# [Physics] Scattering states of Hydrogen atom in non-relativistic perturbation theory

hilbert-spacehydrogenperturbation-theoryquantum mechanicsscattering

In doing second order time-independent perturbation theory in non-relativistic quantum mechanics one has to calculate the overlap between states

$$E^{(2)}_n ~=~ \sum_{m \neq n}\frac{|\langle m | H' | n \rangle|^2}{E_n^{(0)}-E_m^{(0)}}$$

(where $E^{(k)}_n$ represents the kth order correction to the nth energy level).

For the Hydrogenic atom the spectrum of the Hamiltonian consists of a discrete set corresponding to "bound states" (the negative energy states) and a continuum of "scattering states" (the positive energy states).

Is there an example where the overlap between a bound state and the scattering states makes a measurable contribution to the energy in the perturbative regime? Should the scattering states be included in the perturbative calculations? Are there experimental results that backs this up? (For example, perhaps the electron-electron interaction in highly excited states of Helium).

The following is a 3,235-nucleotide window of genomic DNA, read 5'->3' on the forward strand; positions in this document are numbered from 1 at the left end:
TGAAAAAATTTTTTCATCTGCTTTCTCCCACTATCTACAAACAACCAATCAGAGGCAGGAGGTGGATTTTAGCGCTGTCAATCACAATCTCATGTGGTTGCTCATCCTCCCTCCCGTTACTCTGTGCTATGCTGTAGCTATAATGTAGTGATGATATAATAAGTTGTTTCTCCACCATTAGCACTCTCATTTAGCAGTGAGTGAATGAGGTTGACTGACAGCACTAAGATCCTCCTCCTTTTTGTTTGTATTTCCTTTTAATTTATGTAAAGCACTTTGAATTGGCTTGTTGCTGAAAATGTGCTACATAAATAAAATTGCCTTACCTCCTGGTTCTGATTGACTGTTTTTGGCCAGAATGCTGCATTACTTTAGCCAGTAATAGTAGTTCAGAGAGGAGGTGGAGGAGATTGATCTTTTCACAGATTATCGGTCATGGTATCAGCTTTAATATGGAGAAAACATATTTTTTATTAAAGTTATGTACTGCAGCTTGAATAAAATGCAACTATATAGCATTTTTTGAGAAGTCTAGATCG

As an aside, what "is" the Hilbert space of the Hydrogen atom in the position representation? I've often read the basis of eigenstates of the Hydrogen atom Hamiltonian isn't complete without the scattering states, but I've not seen any convincing argument of this. I've read that the radial bound states are dense in $L^2((0, \infty))$ (e.g. here), so including the scattering states the Hilbert space must strictly contain this.

The Hilbert space in the position representation is the space of square integrable functions on $R^3\setminus\{0\}$ with respect to the inner product $$\langle\phi|\psi\rangle:=\int \frac{dx}{|x|}\phi(x)^*\psi(x).$$ The bound states alone are not dense in this space.